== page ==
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The Evolving Accidental Information Super-Highway

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Author Info

  • Paul A. David

Abstract

The technology of the Internet is not static. Although its 'end-to-end' architecture has made this 'connection-less' communications system readily 'extensible', and highly encouraging to innovation both in hardware and software applications, there are strong pressures for engineering changes. Some of these are wanted to support novel transport services (e.g. voice telephony, real-time video); others would address drawbacks that appeared with the opening of the Internet to public and commercial traffic--e.g. the difficulties of blocking delivery of offensive content, suppressing malicious actions (e.g. 'denial of service' attacks), pricing bandwidth usage to reduce congestion. The expected gains from making improvements in the core of the network should be weighed against the loss of the social and economic benefits that derive from the end-to-end architectural design. Even where technological 'fixes' can be placed at the networks' edges, the option remains to search for alternative, institutional mechanisms of governing conduct in cyberspace. Copyright 2001, Oxford University Press.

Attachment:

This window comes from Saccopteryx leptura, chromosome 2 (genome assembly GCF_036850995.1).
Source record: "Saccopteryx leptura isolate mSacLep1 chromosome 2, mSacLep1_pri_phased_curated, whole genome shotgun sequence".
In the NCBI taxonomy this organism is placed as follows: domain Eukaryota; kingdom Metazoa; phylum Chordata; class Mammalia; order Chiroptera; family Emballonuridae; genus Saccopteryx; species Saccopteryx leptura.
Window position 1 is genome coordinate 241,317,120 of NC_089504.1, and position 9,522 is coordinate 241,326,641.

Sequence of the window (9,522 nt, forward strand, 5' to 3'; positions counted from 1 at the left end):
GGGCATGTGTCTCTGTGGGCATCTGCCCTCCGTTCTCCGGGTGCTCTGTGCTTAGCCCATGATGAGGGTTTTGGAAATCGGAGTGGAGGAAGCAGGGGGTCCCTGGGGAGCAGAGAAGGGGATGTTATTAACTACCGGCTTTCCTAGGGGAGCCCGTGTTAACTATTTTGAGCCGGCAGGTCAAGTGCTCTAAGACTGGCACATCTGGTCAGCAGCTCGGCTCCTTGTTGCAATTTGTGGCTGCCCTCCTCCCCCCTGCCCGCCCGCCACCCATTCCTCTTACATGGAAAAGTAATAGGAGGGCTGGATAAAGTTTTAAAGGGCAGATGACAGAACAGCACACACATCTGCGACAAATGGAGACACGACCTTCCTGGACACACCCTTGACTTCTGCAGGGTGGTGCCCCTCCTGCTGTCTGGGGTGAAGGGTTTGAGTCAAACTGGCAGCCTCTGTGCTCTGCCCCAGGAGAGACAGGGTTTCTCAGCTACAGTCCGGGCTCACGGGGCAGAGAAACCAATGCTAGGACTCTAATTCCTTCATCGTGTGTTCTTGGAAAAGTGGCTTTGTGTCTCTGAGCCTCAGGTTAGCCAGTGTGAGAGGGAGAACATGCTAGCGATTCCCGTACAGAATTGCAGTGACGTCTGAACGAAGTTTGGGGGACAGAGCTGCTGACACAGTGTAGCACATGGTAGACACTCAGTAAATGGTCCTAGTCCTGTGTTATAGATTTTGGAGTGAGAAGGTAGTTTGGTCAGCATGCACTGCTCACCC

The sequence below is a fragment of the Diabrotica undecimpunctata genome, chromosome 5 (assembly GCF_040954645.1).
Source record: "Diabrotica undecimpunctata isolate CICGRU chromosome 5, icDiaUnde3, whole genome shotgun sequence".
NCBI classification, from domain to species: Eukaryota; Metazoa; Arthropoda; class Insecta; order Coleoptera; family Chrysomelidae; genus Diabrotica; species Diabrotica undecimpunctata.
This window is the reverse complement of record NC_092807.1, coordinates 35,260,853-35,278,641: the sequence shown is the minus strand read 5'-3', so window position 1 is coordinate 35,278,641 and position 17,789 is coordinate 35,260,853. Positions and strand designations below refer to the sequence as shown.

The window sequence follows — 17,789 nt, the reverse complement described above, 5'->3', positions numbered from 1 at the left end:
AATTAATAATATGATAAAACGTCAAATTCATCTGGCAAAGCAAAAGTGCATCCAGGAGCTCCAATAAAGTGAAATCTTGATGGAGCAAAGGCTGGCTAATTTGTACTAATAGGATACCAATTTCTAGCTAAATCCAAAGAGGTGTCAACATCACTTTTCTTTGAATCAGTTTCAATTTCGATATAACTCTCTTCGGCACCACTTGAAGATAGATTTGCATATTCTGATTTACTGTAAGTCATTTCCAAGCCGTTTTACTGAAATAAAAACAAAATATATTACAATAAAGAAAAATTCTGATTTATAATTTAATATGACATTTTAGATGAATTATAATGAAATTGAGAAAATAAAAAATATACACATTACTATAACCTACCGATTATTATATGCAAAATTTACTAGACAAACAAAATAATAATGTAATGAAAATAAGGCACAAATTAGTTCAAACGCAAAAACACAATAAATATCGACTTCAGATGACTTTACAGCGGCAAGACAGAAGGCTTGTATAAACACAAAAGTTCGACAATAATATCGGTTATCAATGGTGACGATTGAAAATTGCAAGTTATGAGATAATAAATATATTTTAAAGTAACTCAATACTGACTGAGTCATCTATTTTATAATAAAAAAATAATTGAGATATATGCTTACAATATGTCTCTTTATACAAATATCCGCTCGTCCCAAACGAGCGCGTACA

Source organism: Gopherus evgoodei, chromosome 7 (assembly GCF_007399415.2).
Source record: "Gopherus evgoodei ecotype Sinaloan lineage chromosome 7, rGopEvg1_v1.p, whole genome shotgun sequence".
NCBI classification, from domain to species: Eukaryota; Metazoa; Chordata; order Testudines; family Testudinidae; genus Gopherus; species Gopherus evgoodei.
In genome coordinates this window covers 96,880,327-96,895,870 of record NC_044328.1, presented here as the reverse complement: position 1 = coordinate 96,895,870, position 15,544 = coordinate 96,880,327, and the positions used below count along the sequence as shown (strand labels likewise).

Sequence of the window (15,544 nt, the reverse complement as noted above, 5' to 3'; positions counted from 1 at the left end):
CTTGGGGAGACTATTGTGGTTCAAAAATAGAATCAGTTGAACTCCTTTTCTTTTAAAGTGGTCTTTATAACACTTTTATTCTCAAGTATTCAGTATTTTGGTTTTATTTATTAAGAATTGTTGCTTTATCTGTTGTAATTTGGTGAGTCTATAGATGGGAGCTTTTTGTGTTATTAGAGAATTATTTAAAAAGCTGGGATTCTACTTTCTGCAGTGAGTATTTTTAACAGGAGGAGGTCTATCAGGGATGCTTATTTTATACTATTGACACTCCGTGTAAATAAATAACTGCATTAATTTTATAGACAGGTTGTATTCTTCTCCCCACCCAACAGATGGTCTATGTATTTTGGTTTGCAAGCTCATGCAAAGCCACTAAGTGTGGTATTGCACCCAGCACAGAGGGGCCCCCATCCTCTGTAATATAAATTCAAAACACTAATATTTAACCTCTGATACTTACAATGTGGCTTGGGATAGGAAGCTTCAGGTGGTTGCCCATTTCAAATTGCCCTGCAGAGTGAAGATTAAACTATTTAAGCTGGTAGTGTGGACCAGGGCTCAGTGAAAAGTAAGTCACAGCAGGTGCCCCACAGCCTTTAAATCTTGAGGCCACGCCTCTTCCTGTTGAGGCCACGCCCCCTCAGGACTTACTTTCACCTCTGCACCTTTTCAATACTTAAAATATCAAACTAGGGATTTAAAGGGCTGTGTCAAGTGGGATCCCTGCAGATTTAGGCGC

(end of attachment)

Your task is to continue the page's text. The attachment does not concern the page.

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Bibliographic Info

Article provided by Oxford University Press in its journal Oxford Review of Economic Policy.

Volume (Year): 17 (2001)
Issue (Month): 2 (Summer)
Pages: 159-187

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Handle: RePEc:oup:oxford:v:17:y:2001:i:2:p:159-187

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Web page: http://oxrep.oupjournals.org/

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Cited by:
  1. Christoph Engel, 2007. "Competition in a Pure World of Internet Telephony," Working Paper Series of the Max Planck Institute for Research on Collective Goods 2007_1, Max Planck Institute for Research on Collective Goods.

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